Home Market YouTube tops popularity charts for on-demand video streaming in APAC

Residents of the Asia Pacific region, including Australia, on average spend around six hours a week watching TV and, despite the prevalence of on-demand video, 83% still watch TV via broadcast TV channels.

In its latest survey of 15,000 people across the APAC region, global Internet-based market research firm, YouGov, says 59% of respondents watch on-demand content via TV, 61% watch via desktop/laptop computers, and 56% watch via mobile devices.

And, according to YouGov, YouTube is the most popular on-demand video streaming service in most APAC markets, except for China.

Among those who have been using on-demand video streaming services in APAC, 7 out of 10 (72%) use YouTube, which the survey revealing its popularity is far ahead of the next ranked service provider, Google Play, at 31%.

YouTube and Netflix are not available in China where the majority of respondents use YouKu (74%) and WeChat (60%).

According to YouGov, there’s close to 20% of respondents in APAC (19%) who admit that they use Web links or torrent sites to view content such as TV dramas/ movies/sponsors on their computer, tablet, smartphone or TV.

And, the market research company says the key drivers are that it’s free of charge (49% said this) and that this method provides timely and up-to-date content (49%).

In addition, the proportion of APAC viewers using Web links or torrent sites is the highest in the Philippines (31%).

Awareness of Netflix is low across the APAC region, but intent to subscribe is high in China.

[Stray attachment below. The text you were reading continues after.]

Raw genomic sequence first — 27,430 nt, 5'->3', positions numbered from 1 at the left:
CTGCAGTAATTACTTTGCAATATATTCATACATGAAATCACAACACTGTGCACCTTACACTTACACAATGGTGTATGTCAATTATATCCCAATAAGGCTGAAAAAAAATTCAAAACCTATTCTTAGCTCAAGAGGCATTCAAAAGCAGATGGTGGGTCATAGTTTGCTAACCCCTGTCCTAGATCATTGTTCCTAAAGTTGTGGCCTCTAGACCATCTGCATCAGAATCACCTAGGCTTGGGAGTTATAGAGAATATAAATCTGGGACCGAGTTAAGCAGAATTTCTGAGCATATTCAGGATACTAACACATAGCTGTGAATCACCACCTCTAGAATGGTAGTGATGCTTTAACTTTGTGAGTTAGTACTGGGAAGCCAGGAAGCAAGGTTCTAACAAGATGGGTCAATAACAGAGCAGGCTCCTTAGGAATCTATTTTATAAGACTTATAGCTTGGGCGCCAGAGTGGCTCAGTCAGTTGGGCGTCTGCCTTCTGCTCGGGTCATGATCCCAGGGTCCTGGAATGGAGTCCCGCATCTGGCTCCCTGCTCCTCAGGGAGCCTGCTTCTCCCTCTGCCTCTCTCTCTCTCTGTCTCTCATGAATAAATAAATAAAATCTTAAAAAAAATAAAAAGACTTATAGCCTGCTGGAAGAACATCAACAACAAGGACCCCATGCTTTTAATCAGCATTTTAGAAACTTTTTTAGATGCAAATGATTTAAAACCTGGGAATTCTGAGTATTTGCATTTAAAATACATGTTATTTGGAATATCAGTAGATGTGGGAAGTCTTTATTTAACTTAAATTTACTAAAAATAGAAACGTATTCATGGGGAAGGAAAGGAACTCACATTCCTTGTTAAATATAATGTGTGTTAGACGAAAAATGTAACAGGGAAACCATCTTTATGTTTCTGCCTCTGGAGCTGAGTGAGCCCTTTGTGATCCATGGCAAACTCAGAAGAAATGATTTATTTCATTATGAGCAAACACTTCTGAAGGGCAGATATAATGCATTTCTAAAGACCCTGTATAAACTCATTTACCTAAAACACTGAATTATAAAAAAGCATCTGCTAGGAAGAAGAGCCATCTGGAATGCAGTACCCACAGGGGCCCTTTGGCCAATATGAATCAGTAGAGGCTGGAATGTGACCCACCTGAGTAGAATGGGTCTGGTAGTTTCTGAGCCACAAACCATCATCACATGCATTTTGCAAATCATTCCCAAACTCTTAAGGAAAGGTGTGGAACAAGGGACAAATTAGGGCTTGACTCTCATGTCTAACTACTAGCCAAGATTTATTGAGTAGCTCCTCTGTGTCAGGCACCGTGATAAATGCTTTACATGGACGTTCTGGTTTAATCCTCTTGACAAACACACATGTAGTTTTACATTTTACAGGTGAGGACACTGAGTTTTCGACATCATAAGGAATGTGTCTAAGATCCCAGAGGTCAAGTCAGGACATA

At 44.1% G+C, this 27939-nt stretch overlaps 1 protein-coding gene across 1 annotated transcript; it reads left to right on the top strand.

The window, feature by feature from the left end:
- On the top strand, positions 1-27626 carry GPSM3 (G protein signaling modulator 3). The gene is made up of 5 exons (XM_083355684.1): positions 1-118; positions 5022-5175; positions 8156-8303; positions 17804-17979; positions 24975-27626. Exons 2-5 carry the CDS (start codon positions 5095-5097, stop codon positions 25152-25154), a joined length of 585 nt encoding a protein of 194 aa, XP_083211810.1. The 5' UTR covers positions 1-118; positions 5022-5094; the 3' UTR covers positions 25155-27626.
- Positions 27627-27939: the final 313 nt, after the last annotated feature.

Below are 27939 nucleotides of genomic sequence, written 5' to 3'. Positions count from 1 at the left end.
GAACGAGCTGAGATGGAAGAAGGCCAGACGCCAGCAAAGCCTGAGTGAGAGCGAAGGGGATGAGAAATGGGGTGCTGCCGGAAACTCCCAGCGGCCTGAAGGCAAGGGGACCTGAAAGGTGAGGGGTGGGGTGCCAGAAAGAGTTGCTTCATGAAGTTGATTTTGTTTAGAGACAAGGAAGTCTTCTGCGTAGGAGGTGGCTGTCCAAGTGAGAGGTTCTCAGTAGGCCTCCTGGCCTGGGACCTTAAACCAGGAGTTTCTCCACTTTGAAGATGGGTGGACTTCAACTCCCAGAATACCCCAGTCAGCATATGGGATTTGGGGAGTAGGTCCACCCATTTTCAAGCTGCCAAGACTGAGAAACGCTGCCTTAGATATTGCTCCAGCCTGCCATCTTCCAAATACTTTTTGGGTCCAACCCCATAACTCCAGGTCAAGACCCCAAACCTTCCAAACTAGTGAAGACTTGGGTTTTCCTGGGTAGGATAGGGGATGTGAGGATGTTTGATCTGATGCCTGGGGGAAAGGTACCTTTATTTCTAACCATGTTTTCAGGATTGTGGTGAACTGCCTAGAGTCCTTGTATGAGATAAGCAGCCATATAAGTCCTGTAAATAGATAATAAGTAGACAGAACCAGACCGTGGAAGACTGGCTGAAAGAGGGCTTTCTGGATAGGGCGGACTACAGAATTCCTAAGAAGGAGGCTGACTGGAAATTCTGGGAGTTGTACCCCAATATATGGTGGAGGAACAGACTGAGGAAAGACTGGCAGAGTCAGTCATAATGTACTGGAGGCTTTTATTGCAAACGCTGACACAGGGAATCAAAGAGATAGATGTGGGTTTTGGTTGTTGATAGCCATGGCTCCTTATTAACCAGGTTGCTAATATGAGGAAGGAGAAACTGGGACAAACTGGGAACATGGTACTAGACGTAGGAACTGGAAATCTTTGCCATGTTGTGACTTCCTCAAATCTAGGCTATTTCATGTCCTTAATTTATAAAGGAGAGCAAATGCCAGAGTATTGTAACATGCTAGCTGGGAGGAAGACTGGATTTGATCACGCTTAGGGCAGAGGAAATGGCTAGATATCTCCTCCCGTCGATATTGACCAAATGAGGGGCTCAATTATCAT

Nevertheless, despite high awareness across the region, 35% of APAC respondents are not sure whether they will subscribe to Netflix or not and 26% of APAC respondents say they will subscribe to it . Only 11% of APAC respondents say they have already subscribed to the service.

While the Netflix trend is quite similar across APAC countries, Australia is the exception, where Netflix has been operating for a longer period, and 34% of Australians have already subscribed.

In Indonesia, the Philippines and China, more than 40% of respondents in each country say they will subscribe to Netflix, which YouGov says is “way higher” than the other countries in Asia Pacific.

Here’s what YouGov says its survey of the APAC region also revealed:

•    Most people watch online streaming video via smartphone at home using fixed broadband.

•    Looking at the devices respondents use most often to watch online streaming video, 32% use smartphones, 31% use TVs, 26% use PCs, while only 11% use tablets. In terms of location and connection, 8 out of 10 respondents stay at home and 65% of respondents use fixed broadband to watch online streaming video most often.

•    Across APAC, Netflix is most welcomed in the Philippines and China.

On a scale of 1 (not welcome) to 10 (very welcome), consumers in APAC generally welcome the Asia launch of Netflix, scoring 7.8 on the scale, with the highest mean score found in the Philippines (8.5) and mainland China (8.1), and the lowest mean score found in Hong Kong (7.1). More than 3 in 5 respondents (63%) think the launch of Netflix in APAC will have a positive impact on the media industry and Pay TV operators as it allows more competition in the industry and it will trigger better quality of service provision.

And among those who have already subscribed to Netflix, 76% think Netflix provides good overseas content.


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Peter Dinham

Peter Dinham is a co-founder of iTWire and a 35-year veteran journalist and corporate communications consultant. He has worked as a journalist in all forms of media – newspapers/magazines, radio, television, press agency and now, online – including with the Canberra Times, The Examiner (Tasmania), the ABC and AAP-Reuters. As a freelance journalist he also had articles published in Australian and overseas magazines. He worked in the corporate communications/public relations sector, in-house with an airline, and as a senior executive in Australia of the world’s largest communications consultancy, Burson-Marsteller. He also ran his own communications consultancy and was a co-founder in Australia of the global photographic agency, the Image Bank (now Getty Images).


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